Federal Court of Appeal Hearing on Monday
Landmark Case Challenging Ruling that Approved of a Lobbyist Organizing
Fundraising Event for a Cabinet Minister He Was Registered To Lobby
Friday, January 9, 2009
OTTAWA - Today, as Democracy Watch's historic court challenge
of the Registrar of Lobbyists' ruling that a lobbyist did not violate
8 of the Lobbyists’ Code of Conduct
when he organized a fundraising
for a Cabinet minister he was registered to lobby is scheduled to be
the Federal Court of Appeal in Toronto this Monday, January 12th (File
the group highlighted the federal Conflict of Interest and Ethics
new guideline which strongly reaffirms that Cabinet ministers and other
officials essentially cannot accept any gifts or favours from anyone
or dealing with them even if the lobbyist is a friend or a relative.
Democracy Watch's appeal contests both of Frenette's
and will be heard by the Federal Court of Appeal in Toronto this
12th (File #A-128-08 -- To see Democracy Watch's Notice of
to the Federal Court of Appeal, click
here -- To see Democracy
Watch's factum for the appeal, click
The Guideline on Gifts contains the following key
Soon after Deputy Judge Frenette’s ruling in February 2008,
of Lobbyists Michael Nelson revealed that in December 2005 he had
a legal notice to all federally registered lobbyists (which he failed
post on his website or make public in any other way) stating that
will often place politicians in a conflict of interest when they raise
for them or their party or assist them in other ways. Incredibly,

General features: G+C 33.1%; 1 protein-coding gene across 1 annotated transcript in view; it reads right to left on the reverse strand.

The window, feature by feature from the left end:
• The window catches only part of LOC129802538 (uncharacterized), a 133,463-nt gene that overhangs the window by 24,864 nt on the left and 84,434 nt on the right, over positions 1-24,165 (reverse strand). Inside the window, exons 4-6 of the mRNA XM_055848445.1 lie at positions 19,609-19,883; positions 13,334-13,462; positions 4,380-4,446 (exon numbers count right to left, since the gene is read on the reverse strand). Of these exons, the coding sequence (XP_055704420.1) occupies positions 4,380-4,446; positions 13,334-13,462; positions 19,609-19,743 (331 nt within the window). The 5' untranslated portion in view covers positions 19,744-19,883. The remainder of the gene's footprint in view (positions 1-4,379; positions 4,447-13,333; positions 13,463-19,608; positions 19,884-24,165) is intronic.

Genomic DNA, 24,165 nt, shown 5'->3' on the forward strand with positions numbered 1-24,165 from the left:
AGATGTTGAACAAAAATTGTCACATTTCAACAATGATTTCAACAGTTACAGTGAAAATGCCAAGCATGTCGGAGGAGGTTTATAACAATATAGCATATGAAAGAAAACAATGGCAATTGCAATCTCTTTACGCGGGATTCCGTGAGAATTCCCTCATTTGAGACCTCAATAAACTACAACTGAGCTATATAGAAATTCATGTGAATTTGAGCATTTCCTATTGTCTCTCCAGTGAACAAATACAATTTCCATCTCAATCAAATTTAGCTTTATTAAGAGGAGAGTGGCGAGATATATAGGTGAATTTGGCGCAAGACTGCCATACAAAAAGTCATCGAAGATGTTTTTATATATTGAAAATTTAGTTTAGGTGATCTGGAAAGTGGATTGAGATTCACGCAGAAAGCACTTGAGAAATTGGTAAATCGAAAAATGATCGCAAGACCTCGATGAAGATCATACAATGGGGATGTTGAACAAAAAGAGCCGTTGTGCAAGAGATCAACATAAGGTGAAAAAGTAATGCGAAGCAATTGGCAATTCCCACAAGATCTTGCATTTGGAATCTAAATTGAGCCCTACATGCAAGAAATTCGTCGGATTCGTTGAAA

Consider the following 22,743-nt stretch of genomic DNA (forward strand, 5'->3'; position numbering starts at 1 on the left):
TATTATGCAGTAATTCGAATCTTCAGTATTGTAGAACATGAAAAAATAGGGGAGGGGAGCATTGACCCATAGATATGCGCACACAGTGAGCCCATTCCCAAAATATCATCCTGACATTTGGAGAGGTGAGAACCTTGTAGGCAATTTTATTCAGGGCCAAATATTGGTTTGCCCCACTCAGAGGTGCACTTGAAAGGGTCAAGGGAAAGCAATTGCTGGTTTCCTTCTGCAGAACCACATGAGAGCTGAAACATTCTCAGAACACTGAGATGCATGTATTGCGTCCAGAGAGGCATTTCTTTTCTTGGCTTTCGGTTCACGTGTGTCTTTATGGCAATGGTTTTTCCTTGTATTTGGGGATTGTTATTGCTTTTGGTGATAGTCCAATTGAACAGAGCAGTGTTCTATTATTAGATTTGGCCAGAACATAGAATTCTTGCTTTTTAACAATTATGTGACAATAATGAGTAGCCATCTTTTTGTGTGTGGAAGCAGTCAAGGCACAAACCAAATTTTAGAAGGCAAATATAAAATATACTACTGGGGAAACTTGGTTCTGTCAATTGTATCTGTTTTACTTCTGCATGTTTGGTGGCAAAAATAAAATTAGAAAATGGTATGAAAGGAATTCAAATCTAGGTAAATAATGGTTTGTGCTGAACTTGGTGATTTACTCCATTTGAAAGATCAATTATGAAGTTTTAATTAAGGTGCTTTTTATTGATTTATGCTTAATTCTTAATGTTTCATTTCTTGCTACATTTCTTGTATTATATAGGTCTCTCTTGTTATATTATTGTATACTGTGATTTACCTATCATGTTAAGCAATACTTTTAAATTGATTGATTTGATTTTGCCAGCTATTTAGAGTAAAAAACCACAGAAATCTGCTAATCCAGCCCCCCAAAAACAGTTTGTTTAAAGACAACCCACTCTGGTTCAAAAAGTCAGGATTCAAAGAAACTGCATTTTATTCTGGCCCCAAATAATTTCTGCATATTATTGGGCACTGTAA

months later the Registrar directly contradicted this notice when he
on Democracy Watch’s complaint.
The Registrar’s October 2006 ruling was on the complaint filed by Democracy Watch on April 13, 2000 about former Liberal MP-turned lobbyist Barry Campbell who, for Jim Peterson, then-Secretary of State (International Financial Institutions), “organized a benefit dinner for Mr. Peterson’s re-election campaign in 1999, at which $70, 000 was raised, while registered to lobby the Finance Ministry for a variety of financial institutions” (as Deputy Judge Frenette described it in para. 2 of his ruling). Campbell was registered as Chairman of the company APCO Canada to lobby on issues for which Peterson was responsible. The invitation to the fundraising event was sent out on APCO Canada letterhead, in an envelope and with a return envelope all identifying Mr. Campbell as the lead organizer of the event.
Democracy Watch alleged in the complaint that Campbell’s actions violated Rule 8 of the 12-year-old federal Lobbyists' Code of Conduct (Lobbyists’ Code), which states:
"8. Lobbyists shall not place public office holders in a conflict of interest by proposing or undertaking any action that would constitute an improper influence on a public office holder."Former Ethics Counsellor Howard Wilson did not issue a public ruling on Democracy Watch’s April 2000 complaint about Mr. Campbell and Mr. Peterson, even though he enforced the Lobbyists’ Code until May 2004, and former Ethics Commissioner Bernard Shapiro refused to rule on the complaint (To see details about Democracy Watch's court challenge of the Ethics Commissioner's failure to enforce ethics rules, which was launched in September 2005, and which Democracy Watch withdrew in spring 2007 after Commissioner Shapiro resigned, click here).
In July 2002, Ethics Counsellor Wilson determined that then-Liberal Cabinet ministers Allan Rock, John Manley and Sheila Copps had to return donations they had received for their campaigns for the leadership of the Liberal Party because the donations had come from corporations that were lobbying them (To see details about the Ethics Counsellor's July 2002 decisions, go to Democracy Watch's October 17, 2002 news release).